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Sundararajan, Louise, Ph.D.

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Bio

Louise Sundararajan received her Ph.D. in History of Religions from Harvard University, and her Ed.D. in Counseling Psychology from Boston University. She chairs the Task Force on Indigenous Psychology, which has over a hundred members from around the globe. She served as past president of The International Society for the Study of Human Ideas on Ultimate Reality and Meaning, and also past president of the Society for Humanistic Psychology (Division 32 of the American Psychological Association). She is recipient of the Abraham Maslow Award for 2014, from Division 32 of APA. She is a Fellow of APA, and also a member of the Board of Directors for the International Society for Research on Emotions. She has published extensively on topics related to culture and emotions. Her current project is to author a book on Chinese emotions, to be published by Springer.

 

 

Selected Publications

2011:

Sundararajan, L.  (under review).  Eastern psychologies PDF

Sundararajan, L., and Kim, C. (2011).  Beyond I-you-me: An
empirically supported formulation of the triadic self.  The American Sociologist,42,220-231. PDF

Sundararajan, L.  (in press).  Lost in the Translation: "Chi" and Related Terms of Shame in the Confucian Tradition.  The Emotion Researcher. PDF

Sundararajan, L.  (in press).  Belief, Emotion, and Health: Toward an Integrative Account/Commentary on John Cromby’s “Beyond Belief”.  Journal of Health Psychology. PDF

Sundararajan, L. (2011, August), Mind, machine, and creativity:  Dialogue with an Artist. Presidential Address, sponsored by Division 32 (Society for Humanistic Psychology), at the 119th Annual Convention of the American Psychological Association, Washington DC. PPT

Sundararajan, L. (2011, July), Chinese Notions of Harmony, With Implications for the Development of Indigenous Psychology.  In James Liu (chair), Indigenous and cultural psychology, Harmonization and Differentiation in Theory and Practice, symposium conducted at the 9th Biennial Conference of Asian Association of Social Psychology, Kunming, China. PDF

Sundararajan, L. (2011).  Spiritual Transformation and Emotion:  A Semiotic Analysis. Journal of Spirituality in Mental Health, 13, 78-90. PDF

2010:

Sundararajan, L. (2010).  Two Flavors of Aesthetic Tasting:  Rasa and Savoring/A Cross Cultural Study with Implications for Psychology of Emotion.  Review of General Psychology, 14, 22-30 PDF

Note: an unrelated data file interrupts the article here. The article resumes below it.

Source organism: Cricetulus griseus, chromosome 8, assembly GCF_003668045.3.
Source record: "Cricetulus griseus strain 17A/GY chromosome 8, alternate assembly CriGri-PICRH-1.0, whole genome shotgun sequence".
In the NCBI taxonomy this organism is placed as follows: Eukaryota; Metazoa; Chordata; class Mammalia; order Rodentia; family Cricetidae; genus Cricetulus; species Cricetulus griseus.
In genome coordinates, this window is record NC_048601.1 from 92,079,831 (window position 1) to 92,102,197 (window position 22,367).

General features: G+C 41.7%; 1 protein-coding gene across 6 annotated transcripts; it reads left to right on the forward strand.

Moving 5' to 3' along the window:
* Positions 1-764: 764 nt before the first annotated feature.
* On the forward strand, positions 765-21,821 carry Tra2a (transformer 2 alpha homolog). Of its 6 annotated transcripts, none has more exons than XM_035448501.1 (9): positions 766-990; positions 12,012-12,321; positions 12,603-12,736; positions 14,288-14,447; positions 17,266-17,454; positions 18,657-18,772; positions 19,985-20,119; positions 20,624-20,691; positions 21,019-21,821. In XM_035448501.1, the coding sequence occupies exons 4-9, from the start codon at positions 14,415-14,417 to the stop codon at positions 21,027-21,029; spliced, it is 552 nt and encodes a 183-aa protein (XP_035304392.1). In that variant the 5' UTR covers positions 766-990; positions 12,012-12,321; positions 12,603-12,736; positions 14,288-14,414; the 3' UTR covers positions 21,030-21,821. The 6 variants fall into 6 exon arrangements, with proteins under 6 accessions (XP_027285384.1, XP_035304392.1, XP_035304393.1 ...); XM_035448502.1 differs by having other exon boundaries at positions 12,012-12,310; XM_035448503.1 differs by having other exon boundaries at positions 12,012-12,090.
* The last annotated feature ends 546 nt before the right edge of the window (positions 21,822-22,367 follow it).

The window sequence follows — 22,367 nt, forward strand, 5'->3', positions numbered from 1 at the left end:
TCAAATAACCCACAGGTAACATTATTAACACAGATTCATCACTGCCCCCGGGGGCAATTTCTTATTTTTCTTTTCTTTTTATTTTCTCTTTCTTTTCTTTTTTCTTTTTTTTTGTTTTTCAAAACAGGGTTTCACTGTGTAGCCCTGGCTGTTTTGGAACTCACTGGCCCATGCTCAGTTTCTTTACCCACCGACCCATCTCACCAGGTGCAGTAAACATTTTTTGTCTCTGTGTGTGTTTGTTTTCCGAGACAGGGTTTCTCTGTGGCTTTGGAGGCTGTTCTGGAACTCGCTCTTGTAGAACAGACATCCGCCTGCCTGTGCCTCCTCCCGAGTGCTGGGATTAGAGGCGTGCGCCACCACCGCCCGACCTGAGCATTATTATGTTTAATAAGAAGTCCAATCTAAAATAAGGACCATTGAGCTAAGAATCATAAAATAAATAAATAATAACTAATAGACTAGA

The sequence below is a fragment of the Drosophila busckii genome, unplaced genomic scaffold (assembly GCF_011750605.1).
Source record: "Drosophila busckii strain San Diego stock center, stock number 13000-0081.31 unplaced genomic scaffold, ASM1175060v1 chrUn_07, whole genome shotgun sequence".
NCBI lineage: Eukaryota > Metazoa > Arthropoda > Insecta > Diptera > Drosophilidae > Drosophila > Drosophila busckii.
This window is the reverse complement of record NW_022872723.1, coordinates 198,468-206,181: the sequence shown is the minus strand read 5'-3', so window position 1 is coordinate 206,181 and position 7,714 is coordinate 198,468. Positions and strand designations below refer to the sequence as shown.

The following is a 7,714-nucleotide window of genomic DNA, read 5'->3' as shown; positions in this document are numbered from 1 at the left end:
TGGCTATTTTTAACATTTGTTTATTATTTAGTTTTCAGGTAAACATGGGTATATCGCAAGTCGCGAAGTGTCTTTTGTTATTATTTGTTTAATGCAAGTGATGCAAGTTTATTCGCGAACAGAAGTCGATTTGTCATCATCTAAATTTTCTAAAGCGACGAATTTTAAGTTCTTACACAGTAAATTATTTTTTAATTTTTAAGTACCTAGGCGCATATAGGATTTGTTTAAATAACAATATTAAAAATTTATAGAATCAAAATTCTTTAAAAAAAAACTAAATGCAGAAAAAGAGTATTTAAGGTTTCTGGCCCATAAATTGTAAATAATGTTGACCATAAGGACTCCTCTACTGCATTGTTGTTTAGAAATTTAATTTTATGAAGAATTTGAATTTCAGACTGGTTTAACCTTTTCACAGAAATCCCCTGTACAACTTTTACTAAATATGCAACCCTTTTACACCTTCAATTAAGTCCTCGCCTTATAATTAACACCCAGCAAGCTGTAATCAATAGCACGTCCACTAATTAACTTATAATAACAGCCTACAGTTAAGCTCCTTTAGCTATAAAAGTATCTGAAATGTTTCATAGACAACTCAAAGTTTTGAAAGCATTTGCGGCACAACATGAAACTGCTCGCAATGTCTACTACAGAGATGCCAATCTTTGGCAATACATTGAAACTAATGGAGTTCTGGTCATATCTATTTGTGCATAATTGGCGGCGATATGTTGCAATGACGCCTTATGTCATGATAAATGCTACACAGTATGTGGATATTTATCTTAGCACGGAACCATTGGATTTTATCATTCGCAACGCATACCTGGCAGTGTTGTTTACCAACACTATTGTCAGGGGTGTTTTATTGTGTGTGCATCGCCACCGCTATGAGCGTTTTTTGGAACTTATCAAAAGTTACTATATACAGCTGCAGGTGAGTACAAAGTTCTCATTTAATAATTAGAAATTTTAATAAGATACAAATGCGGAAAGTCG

Sundararajan, L.,  Kim, C., Reynolds, M. and Brewin, C. R.  (2010).  Language, Emotion, and Health: A Semiotic Perspective on the Writing Cure. In S. C. Hamel (Ed.), Semiotics:  Theory and Applications(pp. 65-97).  New York:  Nova Science. PDF

2009:

Sundararajan, L.  (2009).  Mad, Bad, and Beyond:  Iago Meets
Qü Yuan.  Emotion Review, 1, 33-34. PDF

2008:

Sundararajan, L. (2008).  It’s Turtles All the Way Down:  A Semiotic Perspective on the Basic Emotions Debate.  Journal of Theoretical and Philosophical Psychology, 28, 430-443. PDF

Sundararajan, L.  (2008).  The Plot Thickens--or Not: Protonarratives of Emotions and the Chinese Principle of Savoring. Journal of Humanistic Psychology, 48, 243-263. PDF

Sundararajan, L.  (2008).  Toward a Reflexive Positive Psychology: Insights from the Chinese Buddhist Notion of Emptiness.  In J. C. Christopher, F. C. Richardson, & B. D. Slife (eds.), Thinking Through Positive Psychology, a Special Issue of Theory & Psychology, 18, 655-674. PDF

2007:

Frijda, N. H. & Sundararajan, L. (2007).   Emotion Refinement: a Theory Inspired by Chinese Poetics.  Perspectives on Psychological Science, 2,  227-241 http://pps.sagepub.com/content/2/3/227 PDF

Sundararajan, L. & Averill, J. R.  (2007).  Creativity in the Everyday:  Culture, Self, and Emotions.  In R. Richards (Ed.), Everyday Creativity and New Views of Human Nature (pp. 195-220).  Washington, DC:  American Psychological Association. PDF

2006:

Averill, J. R., & Sundararajan, L.  (2006). Passion and Qing: Intellectual Histories of Emotion, West and East. In K. Pawlik & G. d'Ydewalle (Eds.), Psychological Concepts: An International Historical Perspective (pp. 101-139). Hove, UK: Psychology Press. PDF

2005:

Sundararajan, L.  (2005).  Happiness Donut:  A Confucian Critique of Positive Psychology.  Journal of Theoretical and Philosophical Psychology, 25 (1), 35-60. PDF

Averill, J. R., & Sundararajan, L. (2005).  Hope as Rhetoric: Cultural Narratives of Wishing and Coping.  In J. Eliott(Ed.), Interdisciplinary Perspectives on Hope (pp. 133-165).  New York:  Nova Science. PDF

2004:

Sundararajan, L.  (2004).  Twenty-four Poetic Moods:  Poetry and Personality in Chinese Aesthetics.  Creativity Research Journal, 16(2 & 3), 201-214. PDF

2002:

Sundararajan, L.  (2002). The Veil and Veracity of Passion in Chinese Poetics. Conscious & Emotion, 3(2),197–228.
PDF1, PDF2

Sundararajan, L.  (2002).  Humanistic Psychotherapy and the
Scientist-practitioner Debate: An “Embodied” Perspective. Journal of Humanistic Psychology, 42 (2), 34-47. PDF

Sundararajan, L.  (2002).  Religious Awe:  Potential Contributions of Negative Theology to Psychology, “Positive” or Otherwise.  Journal of Theoretical and Philosophical Psycholgy, 22 (2), 174-197. PDF

2000:

Sundararajan, L.  (2000).  Background-Mood in Emotional Creativity: A Microanalysis.  Consciousness and Emotion, 1 (2), 227-243. PDF

1998:

Sundararajan, L.  (1998).  Reveries of Well-being in the Shih-p’in: From Psychology to Ontology. In A-T.Tymieniecka Ed.), Analecta Husserliana (pp.57-70), Vol.LVI, Netherlands: Kluwer. PDF